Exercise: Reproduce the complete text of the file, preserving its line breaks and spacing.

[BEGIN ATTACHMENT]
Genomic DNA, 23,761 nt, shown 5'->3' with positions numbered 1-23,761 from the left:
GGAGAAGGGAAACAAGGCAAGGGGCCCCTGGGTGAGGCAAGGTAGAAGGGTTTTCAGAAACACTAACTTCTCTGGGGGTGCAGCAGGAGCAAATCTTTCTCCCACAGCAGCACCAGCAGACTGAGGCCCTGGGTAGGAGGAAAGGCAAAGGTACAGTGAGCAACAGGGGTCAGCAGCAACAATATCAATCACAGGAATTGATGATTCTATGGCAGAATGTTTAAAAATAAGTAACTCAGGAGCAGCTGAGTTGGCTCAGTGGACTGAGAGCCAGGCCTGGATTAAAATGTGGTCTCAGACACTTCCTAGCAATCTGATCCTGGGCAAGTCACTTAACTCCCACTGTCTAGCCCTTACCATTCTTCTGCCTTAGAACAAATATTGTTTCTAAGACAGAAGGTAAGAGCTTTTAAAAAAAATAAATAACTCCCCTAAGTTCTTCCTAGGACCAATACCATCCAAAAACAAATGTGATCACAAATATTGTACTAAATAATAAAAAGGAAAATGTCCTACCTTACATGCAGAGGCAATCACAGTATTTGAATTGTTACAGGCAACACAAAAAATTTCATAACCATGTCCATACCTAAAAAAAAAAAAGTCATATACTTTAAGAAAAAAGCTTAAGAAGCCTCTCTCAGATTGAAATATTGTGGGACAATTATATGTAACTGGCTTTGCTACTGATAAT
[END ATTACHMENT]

Genomic DNA, 23,761 nt, shown 5'->3' with positions numbered 1-23,761 from the left:
GGAGAAGGGAAACAAGGCAAGGGGCCCCTGGGTGAGGCAAGGTAGAAGGGTTTTCAGAAACACTAACTTCTCTGGGGGTGCAGCAGGAGCAAATCTTTCTCCCACAGCAGCACCAGCAGACTGAGGCCCTGGGTAGGAGGAAAGGCAAAGGTACAGTGAGCAACAGGGGTCAGCAGCAACAATATCAATCACAGGAATTGATGATTCTATGGCAGAATGTTTAAAAATAAGTAACTCAGGAGCAGCTGAGTTGGCTCAGTGGACTGAGAGCCAGGCCTGGATTAAAATGTGGTCTCAGACACTTCCTAGCAATCTGATCCTGGGCAAGTCACTTAACTCCCACTGTCTAGCCCTTACCATTCTTCTGCCTTAGAACAAATATTGTTTCTAAGACAGAAGGTAAGAGCTTTTAAAAAAAATAAATAACTCCCCTAAGTTCTTCCTAGGACCAATACCATCCAAAAACAAATGTGATCACAAATATTGTACTAAATAATAAAAAGGAAAATGTCCTACCTTACATGCAGAGGCAATCACAGTATTTGAATTGTTACAGGCAACACAAAAAATTTCATAACCATGTCCATACCTAAAAAAAAAAAAGTCATATACTTTAAGAAAAAAGCTTAAGAAGCCTCTCTCAGATTGAAATATTGTGGGACAATTATATGTAACTGGCTTTGCTACTGATAAT